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(Reference retrieved automatically from Web of Science through information on FAPESP grant and its corresponding number as mentioned in the publication by the authors.)

From One to Two: Can Visual Feedback Improve the Light Touch Effects on Postural Sway?

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Garbus, Rafaela B. S. C. [1] ; Alouche, Sandra R. [1] ; Prado-Rico, Janina M. [1] ; Aquino, Camila M. [1] ; Freitas, Sandra M. S. F. [2, 3, 1]
Total Authors: 5
[1] Univ Cidade Sao Paulo, Grad Program Phys Therapy, Sao Paulo, SP - Brazil
[2] Penn State Univ, Dept Kinesiol, University Pk, PA 16802 - USA
[3] Penn State Univ, Milton S Hershey Med Ctr, Dept Neurol, Hershey, PA 17033 - USA
Total Affiliations: 3
Document type: Journal article
Source: JOURNAL OF MOTOR BEHAVIOR; v. 51, n. 5, p. 532-539, SEP 3 2019.
Web of Science Citations: 0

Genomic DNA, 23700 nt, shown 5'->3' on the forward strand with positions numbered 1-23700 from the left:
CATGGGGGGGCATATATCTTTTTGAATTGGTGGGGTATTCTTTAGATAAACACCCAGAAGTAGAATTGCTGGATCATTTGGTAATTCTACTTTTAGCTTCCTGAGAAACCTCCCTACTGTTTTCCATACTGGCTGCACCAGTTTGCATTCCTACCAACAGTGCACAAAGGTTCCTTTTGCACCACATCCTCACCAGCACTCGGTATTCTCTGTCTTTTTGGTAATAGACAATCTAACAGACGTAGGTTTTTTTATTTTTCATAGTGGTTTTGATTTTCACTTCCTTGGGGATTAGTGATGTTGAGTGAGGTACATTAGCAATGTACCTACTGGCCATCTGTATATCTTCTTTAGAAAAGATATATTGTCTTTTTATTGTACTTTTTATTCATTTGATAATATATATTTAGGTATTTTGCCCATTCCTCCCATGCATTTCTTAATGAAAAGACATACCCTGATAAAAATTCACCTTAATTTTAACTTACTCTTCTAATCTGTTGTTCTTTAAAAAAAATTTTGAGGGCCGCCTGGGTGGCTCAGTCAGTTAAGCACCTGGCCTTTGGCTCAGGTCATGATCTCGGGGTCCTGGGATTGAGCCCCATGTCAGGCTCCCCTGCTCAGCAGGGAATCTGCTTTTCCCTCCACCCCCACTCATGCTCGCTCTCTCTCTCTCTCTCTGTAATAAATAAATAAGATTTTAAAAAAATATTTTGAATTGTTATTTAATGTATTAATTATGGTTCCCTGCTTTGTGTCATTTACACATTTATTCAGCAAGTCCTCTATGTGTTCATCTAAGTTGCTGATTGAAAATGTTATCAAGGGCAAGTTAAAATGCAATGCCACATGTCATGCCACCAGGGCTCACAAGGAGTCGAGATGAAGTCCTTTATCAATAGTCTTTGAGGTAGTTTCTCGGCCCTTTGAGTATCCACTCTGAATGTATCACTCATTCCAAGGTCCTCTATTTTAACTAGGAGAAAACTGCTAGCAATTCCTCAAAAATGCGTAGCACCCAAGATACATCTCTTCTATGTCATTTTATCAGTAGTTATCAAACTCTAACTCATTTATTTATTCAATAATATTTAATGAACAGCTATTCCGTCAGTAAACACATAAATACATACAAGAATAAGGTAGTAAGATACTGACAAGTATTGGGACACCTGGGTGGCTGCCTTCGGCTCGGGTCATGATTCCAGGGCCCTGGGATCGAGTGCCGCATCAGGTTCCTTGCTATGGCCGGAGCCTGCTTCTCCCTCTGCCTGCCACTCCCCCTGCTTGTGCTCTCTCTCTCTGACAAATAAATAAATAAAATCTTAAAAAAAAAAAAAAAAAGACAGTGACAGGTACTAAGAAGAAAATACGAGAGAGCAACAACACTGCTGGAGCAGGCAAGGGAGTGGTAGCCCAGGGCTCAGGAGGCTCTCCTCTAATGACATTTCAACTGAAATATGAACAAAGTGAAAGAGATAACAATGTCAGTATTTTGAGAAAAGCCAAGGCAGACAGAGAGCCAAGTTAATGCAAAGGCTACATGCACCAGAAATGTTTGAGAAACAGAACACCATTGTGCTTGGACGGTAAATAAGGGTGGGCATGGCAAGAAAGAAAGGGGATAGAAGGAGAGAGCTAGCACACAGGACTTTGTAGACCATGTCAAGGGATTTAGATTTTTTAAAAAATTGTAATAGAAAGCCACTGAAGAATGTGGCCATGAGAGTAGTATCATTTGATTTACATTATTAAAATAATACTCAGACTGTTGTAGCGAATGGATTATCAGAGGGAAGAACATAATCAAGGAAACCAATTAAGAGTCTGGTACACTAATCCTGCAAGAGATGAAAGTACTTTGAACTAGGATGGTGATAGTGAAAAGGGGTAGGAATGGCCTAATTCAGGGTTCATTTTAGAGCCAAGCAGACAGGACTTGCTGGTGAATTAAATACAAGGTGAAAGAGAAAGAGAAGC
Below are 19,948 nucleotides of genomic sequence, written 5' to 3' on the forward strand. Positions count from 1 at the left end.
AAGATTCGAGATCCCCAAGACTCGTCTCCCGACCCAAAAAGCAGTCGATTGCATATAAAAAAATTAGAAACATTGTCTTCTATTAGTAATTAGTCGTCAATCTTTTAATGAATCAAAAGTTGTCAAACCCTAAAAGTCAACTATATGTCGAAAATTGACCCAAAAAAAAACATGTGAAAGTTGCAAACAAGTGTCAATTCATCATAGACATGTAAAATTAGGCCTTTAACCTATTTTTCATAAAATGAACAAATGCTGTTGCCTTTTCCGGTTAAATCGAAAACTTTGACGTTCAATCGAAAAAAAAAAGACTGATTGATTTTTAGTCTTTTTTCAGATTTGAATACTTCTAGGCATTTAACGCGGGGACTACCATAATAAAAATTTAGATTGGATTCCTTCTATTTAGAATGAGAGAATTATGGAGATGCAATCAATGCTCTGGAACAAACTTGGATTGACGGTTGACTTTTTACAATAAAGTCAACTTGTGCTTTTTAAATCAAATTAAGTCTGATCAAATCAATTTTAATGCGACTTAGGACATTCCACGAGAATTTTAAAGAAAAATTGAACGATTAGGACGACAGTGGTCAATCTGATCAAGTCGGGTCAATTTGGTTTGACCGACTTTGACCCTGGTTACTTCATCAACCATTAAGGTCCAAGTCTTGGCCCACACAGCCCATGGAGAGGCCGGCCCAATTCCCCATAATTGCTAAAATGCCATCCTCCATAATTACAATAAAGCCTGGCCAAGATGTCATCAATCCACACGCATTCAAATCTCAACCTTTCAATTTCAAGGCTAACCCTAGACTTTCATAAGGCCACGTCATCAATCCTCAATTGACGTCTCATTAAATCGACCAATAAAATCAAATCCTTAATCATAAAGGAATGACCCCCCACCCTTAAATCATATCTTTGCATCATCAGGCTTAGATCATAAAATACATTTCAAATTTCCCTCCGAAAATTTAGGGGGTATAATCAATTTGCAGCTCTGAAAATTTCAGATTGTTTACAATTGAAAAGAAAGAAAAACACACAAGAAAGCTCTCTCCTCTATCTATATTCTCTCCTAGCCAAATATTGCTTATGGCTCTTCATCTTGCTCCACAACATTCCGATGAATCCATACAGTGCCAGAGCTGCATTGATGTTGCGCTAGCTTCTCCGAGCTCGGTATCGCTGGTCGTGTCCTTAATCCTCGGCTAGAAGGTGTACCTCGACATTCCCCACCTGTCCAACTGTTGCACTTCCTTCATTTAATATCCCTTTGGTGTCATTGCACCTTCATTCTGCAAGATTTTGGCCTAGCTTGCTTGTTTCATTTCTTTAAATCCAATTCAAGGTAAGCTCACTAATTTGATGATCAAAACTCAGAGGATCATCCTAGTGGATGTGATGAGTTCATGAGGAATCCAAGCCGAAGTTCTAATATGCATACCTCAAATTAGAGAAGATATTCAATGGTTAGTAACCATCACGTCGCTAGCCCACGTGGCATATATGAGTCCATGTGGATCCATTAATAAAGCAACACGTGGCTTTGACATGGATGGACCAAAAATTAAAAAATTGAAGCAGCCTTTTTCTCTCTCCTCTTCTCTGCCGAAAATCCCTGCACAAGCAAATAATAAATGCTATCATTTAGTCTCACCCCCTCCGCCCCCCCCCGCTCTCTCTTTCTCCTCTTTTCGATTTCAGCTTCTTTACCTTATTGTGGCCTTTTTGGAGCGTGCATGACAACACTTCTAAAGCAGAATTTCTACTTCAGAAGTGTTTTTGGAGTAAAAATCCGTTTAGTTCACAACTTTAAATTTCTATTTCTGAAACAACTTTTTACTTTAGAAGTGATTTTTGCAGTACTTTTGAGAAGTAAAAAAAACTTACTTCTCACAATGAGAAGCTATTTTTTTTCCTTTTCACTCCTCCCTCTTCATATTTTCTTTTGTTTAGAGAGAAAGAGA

The postural control is improved by implicit somatosensory information from lightly touching a rigid bar or explicit visual information about the postural sway. Whether these two additional sources provided at the same time further reduce the postural sway is still unknown. Participants stood on a force plate as quiet as possible lightly touching the bar while received or not visual feedback of the center of pressure position on a monitor screen. Postural sway reduced similarly with the light touch regardless of the additional visual feedback. The findings suggested that providing explicit visual feedback of the center of pressure does not increase the light touch effects on the postural sway. The importance of the implicit somatosensory information on postural control is discussed. (AU)

FAPESP's process: 10/15360-4 - Use of additional sensorial information in postural control of individuals after cerebrovascular accident
Grantee:Sandra Maria Sbeghen Ferreira de Freitas
Support Opportunities: Regular Research Grants